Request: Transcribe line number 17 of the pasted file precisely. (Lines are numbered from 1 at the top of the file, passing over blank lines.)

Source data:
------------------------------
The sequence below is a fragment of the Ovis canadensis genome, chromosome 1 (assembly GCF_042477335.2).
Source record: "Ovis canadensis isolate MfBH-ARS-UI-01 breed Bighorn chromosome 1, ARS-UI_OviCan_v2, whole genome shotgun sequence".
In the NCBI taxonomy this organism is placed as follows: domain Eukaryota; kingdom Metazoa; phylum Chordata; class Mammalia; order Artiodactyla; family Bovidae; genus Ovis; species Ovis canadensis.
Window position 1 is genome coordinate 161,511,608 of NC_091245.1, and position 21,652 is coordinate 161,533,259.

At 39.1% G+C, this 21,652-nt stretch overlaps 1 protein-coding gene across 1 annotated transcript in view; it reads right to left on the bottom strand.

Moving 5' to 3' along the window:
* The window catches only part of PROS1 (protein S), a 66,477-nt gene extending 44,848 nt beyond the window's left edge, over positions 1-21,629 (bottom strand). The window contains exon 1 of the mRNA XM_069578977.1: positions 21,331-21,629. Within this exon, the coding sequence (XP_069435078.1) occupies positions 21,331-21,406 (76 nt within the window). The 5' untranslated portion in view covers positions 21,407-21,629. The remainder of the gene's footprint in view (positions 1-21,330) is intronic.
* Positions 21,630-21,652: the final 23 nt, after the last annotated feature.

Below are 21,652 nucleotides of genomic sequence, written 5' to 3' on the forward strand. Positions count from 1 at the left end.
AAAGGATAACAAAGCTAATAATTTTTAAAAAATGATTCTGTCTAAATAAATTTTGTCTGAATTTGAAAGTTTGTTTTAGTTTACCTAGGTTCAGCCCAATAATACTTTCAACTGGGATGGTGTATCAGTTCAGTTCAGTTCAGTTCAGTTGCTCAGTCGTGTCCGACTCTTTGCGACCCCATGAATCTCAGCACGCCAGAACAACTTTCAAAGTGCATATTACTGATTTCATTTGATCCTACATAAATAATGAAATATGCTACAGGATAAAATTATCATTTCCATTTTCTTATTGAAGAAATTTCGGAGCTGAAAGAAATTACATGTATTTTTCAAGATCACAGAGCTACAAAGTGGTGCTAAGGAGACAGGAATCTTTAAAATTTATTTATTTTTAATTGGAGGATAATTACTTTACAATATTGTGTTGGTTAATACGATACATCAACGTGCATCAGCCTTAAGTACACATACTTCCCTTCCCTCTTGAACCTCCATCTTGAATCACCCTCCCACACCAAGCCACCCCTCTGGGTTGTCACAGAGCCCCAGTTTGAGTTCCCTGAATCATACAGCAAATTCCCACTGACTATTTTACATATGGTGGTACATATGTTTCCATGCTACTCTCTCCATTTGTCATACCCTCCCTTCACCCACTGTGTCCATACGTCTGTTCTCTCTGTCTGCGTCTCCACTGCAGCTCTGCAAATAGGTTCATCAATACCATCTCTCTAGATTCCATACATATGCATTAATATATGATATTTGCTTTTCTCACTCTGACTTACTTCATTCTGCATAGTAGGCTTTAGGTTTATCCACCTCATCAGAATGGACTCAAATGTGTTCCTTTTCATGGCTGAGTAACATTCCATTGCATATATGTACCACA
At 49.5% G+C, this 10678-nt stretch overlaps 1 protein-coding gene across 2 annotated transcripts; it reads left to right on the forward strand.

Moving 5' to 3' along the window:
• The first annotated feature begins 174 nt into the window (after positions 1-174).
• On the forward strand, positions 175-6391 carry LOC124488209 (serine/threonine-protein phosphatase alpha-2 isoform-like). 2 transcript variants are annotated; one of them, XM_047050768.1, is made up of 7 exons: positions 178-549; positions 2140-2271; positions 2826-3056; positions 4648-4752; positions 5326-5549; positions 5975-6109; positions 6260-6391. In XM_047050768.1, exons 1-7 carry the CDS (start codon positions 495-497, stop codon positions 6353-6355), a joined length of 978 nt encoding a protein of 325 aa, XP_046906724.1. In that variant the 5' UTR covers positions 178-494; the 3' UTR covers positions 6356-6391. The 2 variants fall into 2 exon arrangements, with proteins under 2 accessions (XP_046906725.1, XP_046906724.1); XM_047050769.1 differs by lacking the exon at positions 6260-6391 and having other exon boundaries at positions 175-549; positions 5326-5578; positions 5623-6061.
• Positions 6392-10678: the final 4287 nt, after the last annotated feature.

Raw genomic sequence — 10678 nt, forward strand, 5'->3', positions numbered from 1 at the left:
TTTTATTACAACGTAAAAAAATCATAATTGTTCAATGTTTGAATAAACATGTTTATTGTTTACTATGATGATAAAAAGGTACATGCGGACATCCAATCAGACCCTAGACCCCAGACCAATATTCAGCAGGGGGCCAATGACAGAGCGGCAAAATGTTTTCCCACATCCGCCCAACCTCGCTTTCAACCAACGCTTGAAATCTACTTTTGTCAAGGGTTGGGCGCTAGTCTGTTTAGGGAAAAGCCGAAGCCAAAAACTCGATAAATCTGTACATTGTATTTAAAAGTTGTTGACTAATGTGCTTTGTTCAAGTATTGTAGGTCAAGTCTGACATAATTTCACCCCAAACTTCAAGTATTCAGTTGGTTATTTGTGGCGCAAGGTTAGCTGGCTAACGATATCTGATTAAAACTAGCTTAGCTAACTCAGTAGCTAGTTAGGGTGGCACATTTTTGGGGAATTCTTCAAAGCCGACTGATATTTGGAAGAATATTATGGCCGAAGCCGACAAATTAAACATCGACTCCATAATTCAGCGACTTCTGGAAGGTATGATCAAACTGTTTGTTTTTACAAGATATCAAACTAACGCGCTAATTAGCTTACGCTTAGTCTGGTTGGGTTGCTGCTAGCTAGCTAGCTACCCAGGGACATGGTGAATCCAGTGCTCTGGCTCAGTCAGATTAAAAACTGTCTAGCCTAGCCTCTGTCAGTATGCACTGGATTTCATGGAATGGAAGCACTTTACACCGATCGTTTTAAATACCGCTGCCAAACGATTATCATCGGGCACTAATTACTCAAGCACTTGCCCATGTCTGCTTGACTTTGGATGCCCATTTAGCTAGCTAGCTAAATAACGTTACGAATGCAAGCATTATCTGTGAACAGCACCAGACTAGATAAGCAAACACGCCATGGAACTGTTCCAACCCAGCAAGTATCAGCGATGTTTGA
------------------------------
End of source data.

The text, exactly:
TTTTATTACAACGTAAAAAAATCATAATTGTTCAATGTTTGAATAAACATGTTTATTGTTTACTATGATGATAAAAAGGTACATGCGGACATCCAATCAGACCCTAGACCCCAGACCAATATTCAGCAGGGGGCCAATGACAGAGCGGCAAAATGTTTTCCCACATCCGCCCAACCTCGCTTTCAACCAACGCTTGAAATCTACTTTTGTCAAGGGTTGGGCGCTAGTCTGTTTAGGGAAAAGCCGAAGCCAAAAACTCGATAAATCTGTACATTGTATTTAAAAGTTGTTGACTAATGTGCTTTGTTCAAGTATTGTAGGTCAAGTCTGACATAATTTCACCCCAAACTTCAAGTATTCAGTTGGTTATTTGTGGCGCAAGGTTAGCTGGCTAACGATATCTGATTAAAACTAGCTTAGCTAACTCAGTAGCTAGTTAGGGTGGCACATTTTTGGGGAATTCTTCAAAGCCGACTGATATTTGGAAGAATATTATGGCCGAAGCCGACAAATTAAACATCGACTCCATAATTCAGCGACTTCTGGAAGGTATGATCAAACTGTTTGTTTTTACAAGATATCAAACTAACGCGCTAATTAGCTTACGCTTAGTCTGGTTGGGTTGCTGCTAGCTAGCTAGCTACCCAGGGACATGGTGAATCCAGTGCTCTGGCTCAGTCAGATTAAAAACTGTCTAGCCTAGCCTCTGTCAGTATGCACTGGATTTCATGGAATGGAAGCACTTTACACCGATCGTTTTAAATACCGCTGCCAAACGATTATCATCGGGCACTAATTACTCAAGCACTTGCCCATGTCTGCTTGACTTTGGATGCCCATTTAGCTAGCTAGCTAAATAACGTTACGAATGCAAGCATTATCTGTGAACAGCACCAGACTAGATAAGCAAACACGCCATGGAACTGTTCCAACCCAGCAAGTATCAGCGATGTTTGA